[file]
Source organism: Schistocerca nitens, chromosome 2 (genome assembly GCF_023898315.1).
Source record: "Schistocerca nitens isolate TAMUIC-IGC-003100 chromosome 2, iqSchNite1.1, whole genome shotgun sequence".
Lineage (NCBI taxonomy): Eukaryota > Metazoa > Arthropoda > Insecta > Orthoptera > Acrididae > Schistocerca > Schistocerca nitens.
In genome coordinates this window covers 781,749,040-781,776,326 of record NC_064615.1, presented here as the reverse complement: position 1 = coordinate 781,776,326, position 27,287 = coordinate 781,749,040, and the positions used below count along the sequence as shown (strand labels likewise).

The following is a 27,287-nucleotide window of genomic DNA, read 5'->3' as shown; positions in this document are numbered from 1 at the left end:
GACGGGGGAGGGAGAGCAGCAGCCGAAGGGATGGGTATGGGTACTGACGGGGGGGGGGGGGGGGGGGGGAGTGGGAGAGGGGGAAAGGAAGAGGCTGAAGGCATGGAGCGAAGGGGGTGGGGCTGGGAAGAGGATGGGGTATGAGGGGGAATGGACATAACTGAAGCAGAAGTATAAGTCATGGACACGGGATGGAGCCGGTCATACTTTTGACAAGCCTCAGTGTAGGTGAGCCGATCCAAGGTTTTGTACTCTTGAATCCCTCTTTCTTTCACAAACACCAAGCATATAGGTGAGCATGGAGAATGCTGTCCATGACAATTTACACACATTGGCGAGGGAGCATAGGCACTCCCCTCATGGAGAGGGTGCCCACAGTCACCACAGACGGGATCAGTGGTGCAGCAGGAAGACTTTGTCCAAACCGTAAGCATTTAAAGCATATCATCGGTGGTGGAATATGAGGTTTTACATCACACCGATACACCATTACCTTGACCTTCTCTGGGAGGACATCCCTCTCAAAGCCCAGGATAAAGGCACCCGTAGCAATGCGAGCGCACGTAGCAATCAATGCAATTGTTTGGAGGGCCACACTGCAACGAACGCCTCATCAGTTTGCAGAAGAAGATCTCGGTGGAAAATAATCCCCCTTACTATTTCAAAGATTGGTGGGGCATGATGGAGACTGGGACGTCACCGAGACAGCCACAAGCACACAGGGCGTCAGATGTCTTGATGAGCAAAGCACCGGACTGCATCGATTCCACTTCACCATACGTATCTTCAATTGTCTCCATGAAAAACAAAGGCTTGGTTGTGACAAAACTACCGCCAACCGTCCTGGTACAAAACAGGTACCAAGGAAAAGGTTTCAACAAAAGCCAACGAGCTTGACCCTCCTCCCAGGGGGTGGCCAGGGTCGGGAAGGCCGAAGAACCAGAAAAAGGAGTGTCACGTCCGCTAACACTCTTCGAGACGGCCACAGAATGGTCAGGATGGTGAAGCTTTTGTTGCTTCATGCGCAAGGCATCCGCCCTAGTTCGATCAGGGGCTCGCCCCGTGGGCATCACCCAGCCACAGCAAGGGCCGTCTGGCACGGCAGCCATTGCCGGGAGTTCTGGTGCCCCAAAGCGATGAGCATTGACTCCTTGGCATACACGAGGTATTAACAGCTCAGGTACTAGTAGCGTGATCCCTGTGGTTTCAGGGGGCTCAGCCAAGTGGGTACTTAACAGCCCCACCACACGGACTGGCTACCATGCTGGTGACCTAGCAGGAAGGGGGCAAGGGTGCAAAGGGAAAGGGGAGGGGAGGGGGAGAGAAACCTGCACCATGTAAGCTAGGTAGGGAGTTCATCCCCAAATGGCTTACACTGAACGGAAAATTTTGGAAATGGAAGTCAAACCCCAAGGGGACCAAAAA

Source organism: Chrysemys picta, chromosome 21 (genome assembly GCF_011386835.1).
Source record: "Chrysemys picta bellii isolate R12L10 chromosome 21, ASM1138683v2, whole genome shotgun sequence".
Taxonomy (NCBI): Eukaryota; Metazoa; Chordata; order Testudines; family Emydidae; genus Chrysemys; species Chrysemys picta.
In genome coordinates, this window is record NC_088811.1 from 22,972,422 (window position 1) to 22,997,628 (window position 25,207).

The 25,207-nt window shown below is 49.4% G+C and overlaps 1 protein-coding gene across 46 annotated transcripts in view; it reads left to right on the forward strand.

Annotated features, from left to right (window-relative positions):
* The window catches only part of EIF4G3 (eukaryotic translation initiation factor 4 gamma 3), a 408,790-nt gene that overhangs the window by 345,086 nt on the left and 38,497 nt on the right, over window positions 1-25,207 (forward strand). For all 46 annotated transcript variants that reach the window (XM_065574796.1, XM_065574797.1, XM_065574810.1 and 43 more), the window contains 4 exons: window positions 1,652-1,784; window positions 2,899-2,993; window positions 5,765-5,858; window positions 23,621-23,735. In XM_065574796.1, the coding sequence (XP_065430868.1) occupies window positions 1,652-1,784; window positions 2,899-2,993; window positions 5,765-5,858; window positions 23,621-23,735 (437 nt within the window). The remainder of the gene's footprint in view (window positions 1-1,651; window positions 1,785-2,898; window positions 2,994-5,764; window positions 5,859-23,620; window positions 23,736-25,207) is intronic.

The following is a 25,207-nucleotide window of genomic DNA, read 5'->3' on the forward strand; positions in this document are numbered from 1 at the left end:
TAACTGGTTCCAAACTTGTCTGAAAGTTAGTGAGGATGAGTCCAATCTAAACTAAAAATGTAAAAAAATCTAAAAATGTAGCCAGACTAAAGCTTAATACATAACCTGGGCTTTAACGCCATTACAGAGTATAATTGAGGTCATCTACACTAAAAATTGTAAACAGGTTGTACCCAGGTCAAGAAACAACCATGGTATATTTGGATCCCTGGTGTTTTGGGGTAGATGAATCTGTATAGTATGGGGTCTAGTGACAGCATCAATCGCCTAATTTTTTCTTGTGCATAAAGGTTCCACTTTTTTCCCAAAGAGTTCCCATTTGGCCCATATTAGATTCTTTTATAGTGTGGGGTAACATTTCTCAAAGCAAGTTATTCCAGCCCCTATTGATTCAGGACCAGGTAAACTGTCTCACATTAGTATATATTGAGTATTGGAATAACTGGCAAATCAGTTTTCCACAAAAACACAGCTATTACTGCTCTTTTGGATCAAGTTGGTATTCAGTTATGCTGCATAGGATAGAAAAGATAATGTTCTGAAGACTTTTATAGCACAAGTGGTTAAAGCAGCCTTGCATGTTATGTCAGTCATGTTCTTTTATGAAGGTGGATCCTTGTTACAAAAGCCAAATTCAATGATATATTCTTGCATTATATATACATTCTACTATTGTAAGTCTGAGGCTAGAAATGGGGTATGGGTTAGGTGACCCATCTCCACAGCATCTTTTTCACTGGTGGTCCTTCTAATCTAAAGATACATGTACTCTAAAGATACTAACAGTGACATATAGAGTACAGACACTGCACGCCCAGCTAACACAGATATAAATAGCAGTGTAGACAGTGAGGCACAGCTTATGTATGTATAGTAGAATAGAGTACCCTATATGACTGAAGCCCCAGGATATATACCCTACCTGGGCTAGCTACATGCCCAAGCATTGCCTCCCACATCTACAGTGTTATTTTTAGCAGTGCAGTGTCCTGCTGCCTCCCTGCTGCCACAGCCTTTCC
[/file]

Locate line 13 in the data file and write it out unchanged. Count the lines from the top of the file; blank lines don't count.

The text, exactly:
* The window catches only part of EIF4G3 (eukaryotic translation initiation factor 4 gamma 3), a 408,790-nt gene that overhangs the window by 345,086 nt on the left and 38,497 nt on the right, over window positions 1-25,207 (forward strand). For all 46 annotated transcript variants that reach the window (XM_065574796.1, XM_065574797.1, XM_065574810.1 and 43 more), the window contains 4 exons: window positions 1,652-1,784; window positions 2,899-2,993; window positions 5,765-5,858; window positions 23,621-23,735. In XM_065574796.1, the coding sequence (XP_065430868.1) occupies window positions 1,652-1,784; window positions 2,899-2,993; window positions 5,765-5,858; window positions 23,621-23,735 (437 nt within the window). The remainder of the gene's footprint in view (window positions 1-1,651; window positions 1,785-2,898; window positions 2,994-5,764; window positions 5,859-23,620; window positions 23,736-25,207) is intronic.